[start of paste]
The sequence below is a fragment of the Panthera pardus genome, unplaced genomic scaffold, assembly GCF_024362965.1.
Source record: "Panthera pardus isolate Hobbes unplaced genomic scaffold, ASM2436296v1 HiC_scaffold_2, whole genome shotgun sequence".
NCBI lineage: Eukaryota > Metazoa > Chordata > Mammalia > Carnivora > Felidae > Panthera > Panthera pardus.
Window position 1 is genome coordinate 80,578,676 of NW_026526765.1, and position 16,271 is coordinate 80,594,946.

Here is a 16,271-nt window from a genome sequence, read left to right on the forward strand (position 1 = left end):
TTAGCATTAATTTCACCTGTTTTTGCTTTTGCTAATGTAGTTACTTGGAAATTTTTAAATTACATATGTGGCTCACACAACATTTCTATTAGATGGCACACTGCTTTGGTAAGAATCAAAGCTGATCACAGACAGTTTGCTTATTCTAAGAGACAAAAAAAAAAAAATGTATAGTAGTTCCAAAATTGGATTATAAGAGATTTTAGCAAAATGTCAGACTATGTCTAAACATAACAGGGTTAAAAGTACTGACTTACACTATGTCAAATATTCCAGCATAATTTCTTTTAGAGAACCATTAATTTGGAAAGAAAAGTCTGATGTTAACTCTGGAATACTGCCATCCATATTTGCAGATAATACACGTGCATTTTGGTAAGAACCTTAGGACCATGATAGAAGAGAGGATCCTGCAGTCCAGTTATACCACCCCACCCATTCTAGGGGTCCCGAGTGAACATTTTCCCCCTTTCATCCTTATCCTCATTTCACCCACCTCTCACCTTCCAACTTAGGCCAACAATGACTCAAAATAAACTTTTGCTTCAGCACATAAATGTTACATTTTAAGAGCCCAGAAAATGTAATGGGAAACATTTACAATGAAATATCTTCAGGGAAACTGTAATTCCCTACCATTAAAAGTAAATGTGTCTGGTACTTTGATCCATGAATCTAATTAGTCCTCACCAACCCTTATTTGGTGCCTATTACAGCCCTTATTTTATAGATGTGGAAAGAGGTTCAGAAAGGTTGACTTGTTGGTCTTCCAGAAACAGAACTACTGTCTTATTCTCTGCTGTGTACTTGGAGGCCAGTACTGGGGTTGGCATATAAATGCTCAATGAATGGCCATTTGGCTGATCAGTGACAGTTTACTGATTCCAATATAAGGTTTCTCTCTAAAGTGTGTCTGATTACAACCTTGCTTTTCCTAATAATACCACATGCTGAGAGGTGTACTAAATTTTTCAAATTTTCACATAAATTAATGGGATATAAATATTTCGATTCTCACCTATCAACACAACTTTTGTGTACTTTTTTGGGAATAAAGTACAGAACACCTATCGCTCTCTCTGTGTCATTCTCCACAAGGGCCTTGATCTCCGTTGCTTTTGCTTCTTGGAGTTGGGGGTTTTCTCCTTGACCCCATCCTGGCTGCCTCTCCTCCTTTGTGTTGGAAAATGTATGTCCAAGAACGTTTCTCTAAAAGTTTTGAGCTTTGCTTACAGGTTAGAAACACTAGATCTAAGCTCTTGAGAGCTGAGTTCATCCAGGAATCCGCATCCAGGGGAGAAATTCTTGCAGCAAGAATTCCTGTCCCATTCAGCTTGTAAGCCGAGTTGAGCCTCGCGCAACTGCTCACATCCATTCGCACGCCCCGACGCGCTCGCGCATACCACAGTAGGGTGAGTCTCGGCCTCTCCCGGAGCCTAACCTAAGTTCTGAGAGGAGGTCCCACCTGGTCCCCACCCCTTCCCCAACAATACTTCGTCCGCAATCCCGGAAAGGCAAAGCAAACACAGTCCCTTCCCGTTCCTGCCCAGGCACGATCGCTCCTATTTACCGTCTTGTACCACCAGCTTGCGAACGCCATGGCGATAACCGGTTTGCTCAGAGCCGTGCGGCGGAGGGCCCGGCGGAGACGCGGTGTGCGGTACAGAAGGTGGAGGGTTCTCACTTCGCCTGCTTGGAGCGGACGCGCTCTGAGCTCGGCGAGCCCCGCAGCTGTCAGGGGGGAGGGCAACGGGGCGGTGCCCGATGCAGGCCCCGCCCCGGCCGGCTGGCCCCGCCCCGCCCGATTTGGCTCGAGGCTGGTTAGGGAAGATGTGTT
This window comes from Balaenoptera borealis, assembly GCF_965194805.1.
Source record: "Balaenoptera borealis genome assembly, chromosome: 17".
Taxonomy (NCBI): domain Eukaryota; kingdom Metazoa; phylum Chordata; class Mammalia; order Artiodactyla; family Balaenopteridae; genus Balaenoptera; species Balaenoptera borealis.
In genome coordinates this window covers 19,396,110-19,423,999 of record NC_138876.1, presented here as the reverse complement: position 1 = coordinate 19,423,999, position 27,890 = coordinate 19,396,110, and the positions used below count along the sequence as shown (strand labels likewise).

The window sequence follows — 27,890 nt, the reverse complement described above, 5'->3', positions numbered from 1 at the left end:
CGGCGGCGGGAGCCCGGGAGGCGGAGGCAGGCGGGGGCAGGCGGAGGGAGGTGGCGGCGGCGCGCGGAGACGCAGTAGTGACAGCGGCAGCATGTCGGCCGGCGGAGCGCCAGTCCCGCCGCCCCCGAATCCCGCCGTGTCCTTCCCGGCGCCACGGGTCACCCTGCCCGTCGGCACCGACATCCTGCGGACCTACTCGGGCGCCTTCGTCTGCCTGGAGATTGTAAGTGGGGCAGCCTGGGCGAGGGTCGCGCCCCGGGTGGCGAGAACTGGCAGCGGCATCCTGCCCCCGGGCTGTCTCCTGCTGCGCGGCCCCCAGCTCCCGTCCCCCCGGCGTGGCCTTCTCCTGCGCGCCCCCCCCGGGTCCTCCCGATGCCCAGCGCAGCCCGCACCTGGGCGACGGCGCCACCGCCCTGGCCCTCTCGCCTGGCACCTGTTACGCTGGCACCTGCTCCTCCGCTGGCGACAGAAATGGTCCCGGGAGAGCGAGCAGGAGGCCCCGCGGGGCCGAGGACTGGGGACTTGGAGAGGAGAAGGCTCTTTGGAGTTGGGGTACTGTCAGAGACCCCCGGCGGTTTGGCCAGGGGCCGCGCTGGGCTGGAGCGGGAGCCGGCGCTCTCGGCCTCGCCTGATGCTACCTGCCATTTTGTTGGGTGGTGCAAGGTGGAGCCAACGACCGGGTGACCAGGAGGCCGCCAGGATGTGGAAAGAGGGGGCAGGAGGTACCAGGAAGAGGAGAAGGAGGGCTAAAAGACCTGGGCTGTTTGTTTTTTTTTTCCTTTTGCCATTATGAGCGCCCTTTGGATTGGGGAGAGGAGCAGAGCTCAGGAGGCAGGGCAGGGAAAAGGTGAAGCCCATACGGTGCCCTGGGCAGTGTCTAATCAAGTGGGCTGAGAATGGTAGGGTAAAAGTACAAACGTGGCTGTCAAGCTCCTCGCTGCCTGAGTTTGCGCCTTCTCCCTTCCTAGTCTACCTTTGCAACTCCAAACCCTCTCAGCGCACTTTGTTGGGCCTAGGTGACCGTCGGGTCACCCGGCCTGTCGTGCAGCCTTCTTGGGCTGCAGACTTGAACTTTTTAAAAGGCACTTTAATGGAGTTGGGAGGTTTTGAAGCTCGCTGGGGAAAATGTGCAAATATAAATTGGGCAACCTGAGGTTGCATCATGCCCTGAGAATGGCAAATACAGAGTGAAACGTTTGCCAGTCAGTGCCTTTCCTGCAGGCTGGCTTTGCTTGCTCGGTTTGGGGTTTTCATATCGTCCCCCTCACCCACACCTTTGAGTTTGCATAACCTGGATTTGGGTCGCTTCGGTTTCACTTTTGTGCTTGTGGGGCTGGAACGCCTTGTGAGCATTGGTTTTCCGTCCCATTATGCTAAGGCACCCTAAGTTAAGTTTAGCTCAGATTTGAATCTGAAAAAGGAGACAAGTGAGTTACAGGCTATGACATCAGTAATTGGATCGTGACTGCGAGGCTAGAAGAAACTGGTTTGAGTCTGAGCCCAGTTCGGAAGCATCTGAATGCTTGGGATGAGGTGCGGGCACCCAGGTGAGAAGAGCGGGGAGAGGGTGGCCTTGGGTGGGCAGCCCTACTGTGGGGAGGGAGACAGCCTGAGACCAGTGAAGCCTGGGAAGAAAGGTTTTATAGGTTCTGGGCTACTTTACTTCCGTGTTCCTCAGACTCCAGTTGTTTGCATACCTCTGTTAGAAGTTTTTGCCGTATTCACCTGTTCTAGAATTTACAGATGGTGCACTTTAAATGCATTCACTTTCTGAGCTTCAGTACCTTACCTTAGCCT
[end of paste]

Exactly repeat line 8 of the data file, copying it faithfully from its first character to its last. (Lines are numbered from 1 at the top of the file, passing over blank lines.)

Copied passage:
Source record: "Balaenoptera borealis genome assembly, chromosome: 17".